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Articles by C. M Ballantyne
Total Records ( 2 ) for C. M Ballantyne
  A Brautbar , C. M Ballantyne , K Lawson , V Nambi , L Chambless , A. R Folsom , J. T Willerson and E. Boerwinkle

Background— A single-nucleotide polymorphism on chromosome 9p21, rs10757274 (9p21 allele), has been shown to predict coronary heart disease (CHD) in whites. We evaluated whether adding the 9p21 allele to traditional risk factors (RFs) improved CHD risk prediction in whites from the Atherosclerosis Risk in Communities study and whether changes in risk prediction would modify lipid therapy recommendations.

Methods and Results— Whites (n=9998) in the Atherosclerosis Risk in Communities study for whom the 9p21 genotype and traditional RF information was available were included. Using Cox proportional hazards models, the Atherosclerosis Risk in Communities Cardiovascular Risk Score, which is based on traditional RFs, was determined. A total of 1349 individuals (13.5%) developed incident CHD events during a period of 14.6 years. Adding the 9p21 allele to traditional RFs was associated with a hazard ratio of incident CHD of 1.2 per allele (P<0.000003) and a significant increase in the area under the curve of the receiver operating characteristic from 0.782 to 0.786 (95% CI, 0.001, 0.007). The 9p21 allele’s greatest influence to the Atherosclerosis Risk in Communities Cardiovascular Risk Score was observed in the intermediate-low (>5% to ≤10% 10-year CHD risk) and intermediate-high (>10% to ≤20% 10-year CHD risk) categories, with 12.1% and 12.6% reclassified, respectively. This may impact therapy because 90% of these reclassified individuals had low-density lipoprotein cholesterol >100 mg/dL.

Conclusion— Adding the 9p21 allele to traditional RFs in whites in the Atherosclerosis Risk in Communities study modestly improved CHD risk prediction in the intermediate categories.

  M Vergeer , R Zhou , M. L Bots , R Duivenvoorden , J Koglin , F Akdim , Y. B Mitchel , R Huijgen , A Sapre , E de Groot , E. J. G Sijbrands , R. C Pasternak , C Gagne , A. D Marais , C. M Ballantyne , J. L Isaacsohn , A. F Stalenhoef and J. J. P. Kastelein

Until recently, patients with heterozygous familial hypercholesterolemia (HeFH) were considered the best subjects for the assessment of changes in carotid intima-media thickness (cIMT) in randomized intervention trials. Our aims were to investigate whether contemporary statin-treated HeFH patients still show accelerated cIMT increase and to assess the impact of statin treatment, before and after random assignment, on atherosclerosis progression.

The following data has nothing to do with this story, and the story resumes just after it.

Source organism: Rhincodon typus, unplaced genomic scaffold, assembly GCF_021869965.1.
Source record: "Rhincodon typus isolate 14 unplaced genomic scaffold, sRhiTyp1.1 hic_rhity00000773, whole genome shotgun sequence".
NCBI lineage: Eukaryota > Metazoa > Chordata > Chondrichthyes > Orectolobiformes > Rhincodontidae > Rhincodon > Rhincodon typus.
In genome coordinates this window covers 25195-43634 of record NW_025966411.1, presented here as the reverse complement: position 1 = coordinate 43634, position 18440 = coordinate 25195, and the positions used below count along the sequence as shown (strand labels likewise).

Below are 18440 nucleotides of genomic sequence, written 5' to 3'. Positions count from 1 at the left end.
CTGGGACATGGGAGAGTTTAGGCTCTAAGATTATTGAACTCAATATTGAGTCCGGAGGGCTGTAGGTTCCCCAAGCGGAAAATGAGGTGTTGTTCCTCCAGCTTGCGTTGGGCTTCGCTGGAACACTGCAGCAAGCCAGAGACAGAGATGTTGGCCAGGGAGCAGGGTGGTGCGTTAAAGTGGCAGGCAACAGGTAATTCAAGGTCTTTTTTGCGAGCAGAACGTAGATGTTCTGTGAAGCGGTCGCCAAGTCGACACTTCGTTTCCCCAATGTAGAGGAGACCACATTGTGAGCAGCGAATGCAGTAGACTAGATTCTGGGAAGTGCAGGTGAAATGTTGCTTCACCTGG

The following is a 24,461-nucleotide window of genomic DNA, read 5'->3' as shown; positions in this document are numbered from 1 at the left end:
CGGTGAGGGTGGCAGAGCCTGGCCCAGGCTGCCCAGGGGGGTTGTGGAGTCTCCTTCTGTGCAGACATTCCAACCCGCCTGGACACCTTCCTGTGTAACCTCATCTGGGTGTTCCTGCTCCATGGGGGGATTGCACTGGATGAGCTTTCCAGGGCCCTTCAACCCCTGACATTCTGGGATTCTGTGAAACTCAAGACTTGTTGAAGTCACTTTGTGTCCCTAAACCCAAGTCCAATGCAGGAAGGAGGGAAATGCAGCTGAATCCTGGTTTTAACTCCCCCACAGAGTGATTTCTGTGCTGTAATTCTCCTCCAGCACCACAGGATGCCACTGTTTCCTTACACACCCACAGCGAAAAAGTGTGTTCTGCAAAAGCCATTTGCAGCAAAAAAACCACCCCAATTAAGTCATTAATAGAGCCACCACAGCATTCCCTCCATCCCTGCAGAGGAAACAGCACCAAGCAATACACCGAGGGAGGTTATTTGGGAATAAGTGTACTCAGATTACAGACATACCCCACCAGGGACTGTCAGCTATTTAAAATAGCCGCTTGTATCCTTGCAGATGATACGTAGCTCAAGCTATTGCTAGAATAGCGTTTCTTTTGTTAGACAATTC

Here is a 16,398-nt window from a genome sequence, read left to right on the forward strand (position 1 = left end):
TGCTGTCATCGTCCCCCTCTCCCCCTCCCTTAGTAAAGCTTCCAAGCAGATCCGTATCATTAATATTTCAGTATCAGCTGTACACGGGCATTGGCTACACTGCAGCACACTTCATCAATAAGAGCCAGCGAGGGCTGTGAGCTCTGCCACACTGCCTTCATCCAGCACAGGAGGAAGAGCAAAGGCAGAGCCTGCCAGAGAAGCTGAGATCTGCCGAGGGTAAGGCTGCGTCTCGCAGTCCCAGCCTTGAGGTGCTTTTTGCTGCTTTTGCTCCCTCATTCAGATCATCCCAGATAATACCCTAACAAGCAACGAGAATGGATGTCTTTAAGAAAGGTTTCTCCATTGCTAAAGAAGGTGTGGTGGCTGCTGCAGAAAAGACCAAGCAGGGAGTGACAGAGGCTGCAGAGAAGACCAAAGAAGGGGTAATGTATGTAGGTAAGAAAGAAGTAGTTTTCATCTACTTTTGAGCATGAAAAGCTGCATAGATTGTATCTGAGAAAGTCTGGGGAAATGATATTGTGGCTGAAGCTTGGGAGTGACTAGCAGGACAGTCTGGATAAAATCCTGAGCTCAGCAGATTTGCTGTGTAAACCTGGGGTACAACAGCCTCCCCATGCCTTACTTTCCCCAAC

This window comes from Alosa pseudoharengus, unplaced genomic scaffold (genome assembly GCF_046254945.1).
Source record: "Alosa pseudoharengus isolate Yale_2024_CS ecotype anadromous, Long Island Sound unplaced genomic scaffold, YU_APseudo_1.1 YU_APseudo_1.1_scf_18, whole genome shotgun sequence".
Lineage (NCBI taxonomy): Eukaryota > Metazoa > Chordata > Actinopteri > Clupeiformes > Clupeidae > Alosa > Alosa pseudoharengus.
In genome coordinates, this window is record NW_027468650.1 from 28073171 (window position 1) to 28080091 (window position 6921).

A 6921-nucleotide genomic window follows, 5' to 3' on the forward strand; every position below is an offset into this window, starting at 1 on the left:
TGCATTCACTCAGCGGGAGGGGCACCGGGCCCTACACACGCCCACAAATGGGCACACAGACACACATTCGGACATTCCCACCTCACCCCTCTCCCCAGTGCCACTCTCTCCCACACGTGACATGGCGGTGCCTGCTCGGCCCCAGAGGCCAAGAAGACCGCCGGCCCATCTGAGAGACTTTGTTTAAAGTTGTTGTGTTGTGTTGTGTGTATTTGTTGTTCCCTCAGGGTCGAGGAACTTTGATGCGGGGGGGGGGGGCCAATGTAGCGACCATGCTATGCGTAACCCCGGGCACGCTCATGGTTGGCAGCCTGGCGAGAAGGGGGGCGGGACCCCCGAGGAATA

Methods and Results—

We retrospectively evaluated cIMT change, and prior statin treatment and postbaseline LDL-C change as predictors of cIMT change, in 1513 HeFH patients who were randomly assigned to the statin arms of the early ASAP and more recent RADIANCE 1, CAPTIVATE, and ENHANCE studies. In the 3 recent studies combined, mean cIMT increased at only 33%of the rate of the simvastatin-treated patients in the ASAP study (0.014 mm/2 years [95% confidence interval, –0.0003–0.028] versus 0.041 mm/2 years [95% confidence interval, 0.020–0.061]; P<0.05). Patients whose statin therapy could be intensified, as evidenced by an LDL-C decrease after the initiation of on-trial statin therapy, showed cIMT decrease in the first 6 to 12 months and a much lower cIMT increase measured over the full 2 years. In line with this, previously statin-naive HeFH patients showed a lower overall cIMT increase.


Over the years, intensification of statin therapy in HeFH patients has resulted in an impressive decrease in carotid atherosclerosis progression. In studies that assess other antiatherosclerotic modalities, statin therapy may still induce rapid changes in cIMT. For future cIMT studies, our analyses suggest that patient populations other than intensively pretreated HeFH patients should be selected and that the statin regimen should not be changed on study initiation.

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